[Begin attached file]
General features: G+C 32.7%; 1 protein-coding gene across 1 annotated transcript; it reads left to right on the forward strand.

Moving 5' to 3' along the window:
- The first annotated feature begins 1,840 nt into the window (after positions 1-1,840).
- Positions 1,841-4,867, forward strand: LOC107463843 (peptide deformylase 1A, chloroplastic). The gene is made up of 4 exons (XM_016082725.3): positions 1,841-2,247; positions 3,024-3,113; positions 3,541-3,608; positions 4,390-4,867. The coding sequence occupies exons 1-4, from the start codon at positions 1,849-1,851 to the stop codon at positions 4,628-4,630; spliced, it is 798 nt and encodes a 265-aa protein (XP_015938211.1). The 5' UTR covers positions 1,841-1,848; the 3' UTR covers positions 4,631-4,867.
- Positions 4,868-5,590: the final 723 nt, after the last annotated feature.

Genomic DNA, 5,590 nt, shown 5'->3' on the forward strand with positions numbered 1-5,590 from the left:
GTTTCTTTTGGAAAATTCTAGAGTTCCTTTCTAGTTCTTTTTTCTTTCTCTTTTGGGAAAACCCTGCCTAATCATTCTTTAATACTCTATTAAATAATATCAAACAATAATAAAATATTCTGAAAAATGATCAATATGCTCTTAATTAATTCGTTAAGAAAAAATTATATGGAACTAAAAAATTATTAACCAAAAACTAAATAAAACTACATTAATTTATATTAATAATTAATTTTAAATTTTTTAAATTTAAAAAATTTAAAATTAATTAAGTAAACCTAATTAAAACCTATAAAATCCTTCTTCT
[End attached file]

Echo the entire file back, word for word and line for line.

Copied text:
General features: G+C 32.7%; 1 protein-coding gene across 1 annotated transcript; it reads left to right on the forward strand.

Moving 5' to 3' along the window:
- The first annotated feature begins 1,840 nt into the window (after positions 1-1,840).
- Positions 1,841-4,867, forward strand: LOC107463843 (peptide deformylase 1A, chloroplastic). The gene is made up of 4 exons (XM_016082725.3): positions 1,841-2,247; positions 3,024-3,113; positions 3,541-3,608; positions 4,390-4,867. The coding sequence occupies exons 1-4, from the start codon at positions 1,849-1,851 to the stop codon at positions 4,628-4,630; spliced, it is 798 nt and encodes a 265-aa protein (XP_015938211.1). The 5' UTR covers positions 1,841-1,848; the 3' UTR covers positions 4,631-4,867.
- Positions 4,868-5,590: the final 723 nt, after the last annotated feature.

Genomic DNA, 5,590 nt, shown 5'->3' on the forward strand with positions numbered 1-5,590 from the left:
GTTTCTTTTGGAAAATTCTAGAGTTCCTTTCTAGTTCTTTTTTCTTTCTCTTTTGGGAAAACCCTGCCTAATCATTCTTTAATACTCTATTAAATAATATCAAACAATAATAAAATATTCTGAAAAATGATCAATATGCTCTTAATTAATTCGTTAAGAAAAAATTATATGGAACTAAAAAATTATTAACCAAAAACTAAATAAAACTACATTAATTTATATTAATAATTAATTTTAAATTTTTTAAATTTAAAAAATTTAAAATTAATTAAGTAAACCTAATTAAAACCTATAAAATCCTTCTTCT